Translation Guy Blog
Okay. So they’re not exactly secrets. More of a best practice kind of thing. But the TranslationGuy Blog spell-checker automatically replaces “best practice” with “Shock!!” But that won’t do in this post, because “Shock!!” Is exactly what we’re trying to avoid when we translate localize videos and other audio for non-English speaking audiences.
It’s a cheap trick when done right and a great low-cost way to reach all the non-English surfers on the Internet, the other 90% content to surf in their own language, which is not English, thank you very much. Reaching these guys is no secret, either. Internationalize it.
“Internationalize” is what you do to your production to make it easier to localize and translate down the line.
Handy checklist follows:
- Provide your localization team with original files used to build your video.
- Do you plan to Sub or Dub? Subtitles/captions or audio recording?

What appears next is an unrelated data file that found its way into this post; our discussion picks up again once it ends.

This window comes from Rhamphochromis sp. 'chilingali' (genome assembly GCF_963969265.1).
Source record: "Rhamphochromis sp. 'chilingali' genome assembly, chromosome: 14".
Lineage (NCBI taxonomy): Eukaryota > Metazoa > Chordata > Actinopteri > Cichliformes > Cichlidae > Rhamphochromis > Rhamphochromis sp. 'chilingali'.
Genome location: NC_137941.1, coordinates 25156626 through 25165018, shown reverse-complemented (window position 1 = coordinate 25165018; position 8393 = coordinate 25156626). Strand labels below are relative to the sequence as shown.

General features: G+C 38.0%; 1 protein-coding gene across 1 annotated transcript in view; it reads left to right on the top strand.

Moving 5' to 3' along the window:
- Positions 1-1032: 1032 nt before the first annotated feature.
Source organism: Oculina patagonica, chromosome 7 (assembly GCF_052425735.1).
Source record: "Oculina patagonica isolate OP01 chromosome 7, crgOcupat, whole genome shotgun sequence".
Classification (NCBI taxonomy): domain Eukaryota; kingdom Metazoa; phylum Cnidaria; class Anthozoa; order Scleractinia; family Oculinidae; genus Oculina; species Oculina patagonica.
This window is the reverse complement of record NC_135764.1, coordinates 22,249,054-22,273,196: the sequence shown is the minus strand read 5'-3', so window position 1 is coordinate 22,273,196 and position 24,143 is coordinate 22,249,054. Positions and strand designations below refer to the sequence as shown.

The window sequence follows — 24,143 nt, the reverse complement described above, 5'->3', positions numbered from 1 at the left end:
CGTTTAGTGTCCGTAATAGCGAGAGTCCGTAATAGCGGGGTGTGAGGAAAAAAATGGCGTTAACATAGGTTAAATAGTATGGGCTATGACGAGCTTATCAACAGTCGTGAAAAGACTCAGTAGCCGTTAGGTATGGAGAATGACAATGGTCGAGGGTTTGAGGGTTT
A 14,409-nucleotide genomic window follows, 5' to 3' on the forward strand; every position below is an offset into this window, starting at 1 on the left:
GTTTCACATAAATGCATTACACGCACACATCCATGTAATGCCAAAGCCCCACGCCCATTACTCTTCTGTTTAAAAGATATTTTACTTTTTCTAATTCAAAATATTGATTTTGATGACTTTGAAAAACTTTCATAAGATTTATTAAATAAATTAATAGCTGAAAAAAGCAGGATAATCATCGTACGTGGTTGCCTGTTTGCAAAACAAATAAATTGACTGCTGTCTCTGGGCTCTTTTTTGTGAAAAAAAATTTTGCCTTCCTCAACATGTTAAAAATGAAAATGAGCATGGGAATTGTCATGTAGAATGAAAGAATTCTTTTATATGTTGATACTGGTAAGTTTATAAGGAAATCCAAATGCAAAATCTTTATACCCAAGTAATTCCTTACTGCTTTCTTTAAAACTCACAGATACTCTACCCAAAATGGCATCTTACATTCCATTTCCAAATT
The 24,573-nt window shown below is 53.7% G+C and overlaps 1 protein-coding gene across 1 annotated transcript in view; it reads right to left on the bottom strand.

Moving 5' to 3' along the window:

- Will you embed close captions or integrate with the video player for on/off capability?
- Spec your player software, how it exports the captions and preferred file format.
- Recording for UN-Style, lip-sync or voice-over narration?
- Start localization only after your script is finalized!
- Approved script and pronunciation guide prepared before each recording session.
Video translation must be done by video pros. Sentence-by-sentence translators don’t know the rules of pacing and timing required for scripts.
Subtitles are an art form all their own, poetry in motion. Same for the spoken word. Capturing the voice of the narrator or a voice-over is hard enough when matching timing. But for dubbing, the translator has to match translation word choice to on-screen lip movements in another language.
Because that’s so expensive, producers usually go for what’s called “UN-style.” Original language audio is muted and a translated track is laid over at a higher volume, avoiding any lip-sync issues altogether.
The other non-secret, and the most important one of all, is that this process is becoming a lot more economical. I’ve been looking at ways to further automate this process for our customers. When I return to this topic, we’ll be examining how automated systems and crowd sourcing are bringing video localization into a new age of ubiquity.